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DARPA’s Quest for a Beneficent Cyber Future

Understanding that cyberspace had become a warfighting domain, DARPA initiated the Plan X program in late 2012 to create a mission command system on which the military can plan, conduct, and assess cyberwarfare in a manner similar to kinetic warfare. DARPA coordinated closely with multiple DOD cyber stakeholders, most notably U.S. Army Cyber Command (ARCYBER), to develop the Plan X prototype system. In 2017, according to an article posted on the U.S. Army website by ARCYBER, “Plan X is a battle command system for cyberspace operations which possesses technology that firmly places our forces at significant advantage in cyberspace.”10

The DARPA Cyber Colloquium was a bright signal to the broad U.S. cyber R&D community that DARPA would bring its unique project-centric approach to the development of future cyber capabilities, both defensive and offensive.

Recognizing the need to engage cyber attackers at machine speed rather than human speed, DARPA created and executed the Cyber Grand Challenge (CGC) program to automate the process of finding, fixing, and exploiting software vulnerabilities. CGC featured a capture-the-flag-style competition in which so-called Cyber Reasoning Systems devised by the CGC teams competed to find and patch flawed code and to prove the inefficacy of opponents’ defenses. The Cyber Reasoning Systems were put to the test at DARPA’s CGC Final Event – the world’s first automated hacking tournament – in front of the DEF CON conference in Las Vegas on Aug. 4, 2016. All of the seven CGC Cyber Reasoning Systems competing in the finals succeeded in automatically identifying and fixing software flaws, sometimes within seconds of the introduction of the software by the competition organizers.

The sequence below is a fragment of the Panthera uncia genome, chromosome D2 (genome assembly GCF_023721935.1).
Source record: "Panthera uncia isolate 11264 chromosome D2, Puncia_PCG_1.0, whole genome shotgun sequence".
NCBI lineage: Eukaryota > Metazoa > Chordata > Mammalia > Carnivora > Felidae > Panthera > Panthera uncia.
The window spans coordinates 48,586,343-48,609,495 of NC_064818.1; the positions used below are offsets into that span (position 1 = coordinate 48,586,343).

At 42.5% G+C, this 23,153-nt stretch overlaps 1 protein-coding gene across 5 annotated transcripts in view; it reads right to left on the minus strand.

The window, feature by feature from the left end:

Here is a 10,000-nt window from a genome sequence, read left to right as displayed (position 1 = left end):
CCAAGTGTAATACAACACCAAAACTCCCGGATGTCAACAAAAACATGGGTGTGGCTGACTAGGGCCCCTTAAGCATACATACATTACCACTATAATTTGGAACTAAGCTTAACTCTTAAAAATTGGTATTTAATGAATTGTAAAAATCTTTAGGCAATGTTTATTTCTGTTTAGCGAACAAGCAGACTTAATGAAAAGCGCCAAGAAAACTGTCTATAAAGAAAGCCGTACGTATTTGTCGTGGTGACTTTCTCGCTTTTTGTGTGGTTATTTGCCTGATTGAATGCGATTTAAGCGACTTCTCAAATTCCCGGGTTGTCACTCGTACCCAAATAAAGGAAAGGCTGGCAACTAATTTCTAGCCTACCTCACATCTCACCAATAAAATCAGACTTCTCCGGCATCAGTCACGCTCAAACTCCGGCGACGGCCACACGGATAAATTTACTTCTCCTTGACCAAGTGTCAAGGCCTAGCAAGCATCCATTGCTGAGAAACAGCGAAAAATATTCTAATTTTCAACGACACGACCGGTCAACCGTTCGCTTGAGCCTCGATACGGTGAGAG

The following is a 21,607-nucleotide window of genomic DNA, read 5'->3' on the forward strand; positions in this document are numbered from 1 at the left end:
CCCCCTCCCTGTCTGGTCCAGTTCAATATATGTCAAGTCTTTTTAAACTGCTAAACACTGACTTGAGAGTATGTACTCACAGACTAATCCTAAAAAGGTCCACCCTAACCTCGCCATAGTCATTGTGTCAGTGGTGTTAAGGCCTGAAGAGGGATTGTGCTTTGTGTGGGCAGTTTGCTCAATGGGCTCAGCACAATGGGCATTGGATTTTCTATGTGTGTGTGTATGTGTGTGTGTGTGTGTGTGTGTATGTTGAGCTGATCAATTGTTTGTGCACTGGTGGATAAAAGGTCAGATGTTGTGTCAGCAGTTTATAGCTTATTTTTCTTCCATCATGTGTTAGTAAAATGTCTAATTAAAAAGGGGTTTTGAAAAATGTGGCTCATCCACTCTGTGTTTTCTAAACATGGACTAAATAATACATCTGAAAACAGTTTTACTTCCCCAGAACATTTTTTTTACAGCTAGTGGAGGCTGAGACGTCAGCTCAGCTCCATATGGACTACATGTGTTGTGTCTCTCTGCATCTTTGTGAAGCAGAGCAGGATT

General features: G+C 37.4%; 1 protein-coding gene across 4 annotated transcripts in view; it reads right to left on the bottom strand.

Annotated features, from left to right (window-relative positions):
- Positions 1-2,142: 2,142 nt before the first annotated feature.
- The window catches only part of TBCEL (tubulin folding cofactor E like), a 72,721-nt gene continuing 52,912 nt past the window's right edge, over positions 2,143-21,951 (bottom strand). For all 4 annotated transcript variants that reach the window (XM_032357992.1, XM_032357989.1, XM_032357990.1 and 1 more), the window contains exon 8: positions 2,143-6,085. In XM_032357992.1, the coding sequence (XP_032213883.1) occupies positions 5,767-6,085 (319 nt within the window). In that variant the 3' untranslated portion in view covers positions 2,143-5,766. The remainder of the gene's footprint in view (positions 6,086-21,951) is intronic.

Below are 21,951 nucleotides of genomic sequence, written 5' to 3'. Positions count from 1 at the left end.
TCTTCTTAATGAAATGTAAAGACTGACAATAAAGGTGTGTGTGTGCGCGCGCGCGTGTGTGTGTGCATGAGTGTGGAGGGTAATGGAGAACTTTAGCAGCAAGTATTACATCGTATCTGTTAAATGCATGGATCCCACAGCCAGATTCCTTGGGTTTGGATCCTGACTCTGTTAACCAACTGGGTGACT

U.S. commercial and government networks are subject to nearly continuous cyber attack. DARPA is developing automated, scalable algorithms that identify anomalous behavior in networks indicative of these threats and the security compromises that can result. These methods triage events, classify known threats, and identify novel threats to dynamically detect attacks. DARPA is also tackling the challenge of real-time monitoring and defense of even the largest enterprise networks such as those in the DOD.

Cyber Grand Challenge DARPA web

DARPA hosted the Cyber Grand Challenge (CGC) led by I20 Program Manager Mike Walker on Aug. 4, 2016, in Las Vegas, Nevada. Seven prototype machines squared off against each other and competed for nearly $4 million in prizes in a live network competition. Team Mayhem took home the top prize of $2 million, which it used to further its research. DARPA photo

Vulnerabilities in the cyber domain are only increasing. Consumer imaging products, such as smartphones, have become ubiquitous, and it is estimated that about 2 billion images and videos are uploaded to social media every day. At the same time, a growing proportion of this visual media has been manipulated. Many manipulations are benign, performed for fun or for artistic value, but some are for adversarial purposes, such as propaganda or disinformation campaigns. The forensic tools that are available today for detecting manipulation lack robustness and scalability and address only some aspects of media authentication; an end-to-end platform to perform a complete and automated forensic analysis does not exist. DARPA is leveling the playing field, which currently favors the image manipulator, by developing technologies for the automated assessment of the integrity of an image or video11.


Vision of Cyber Future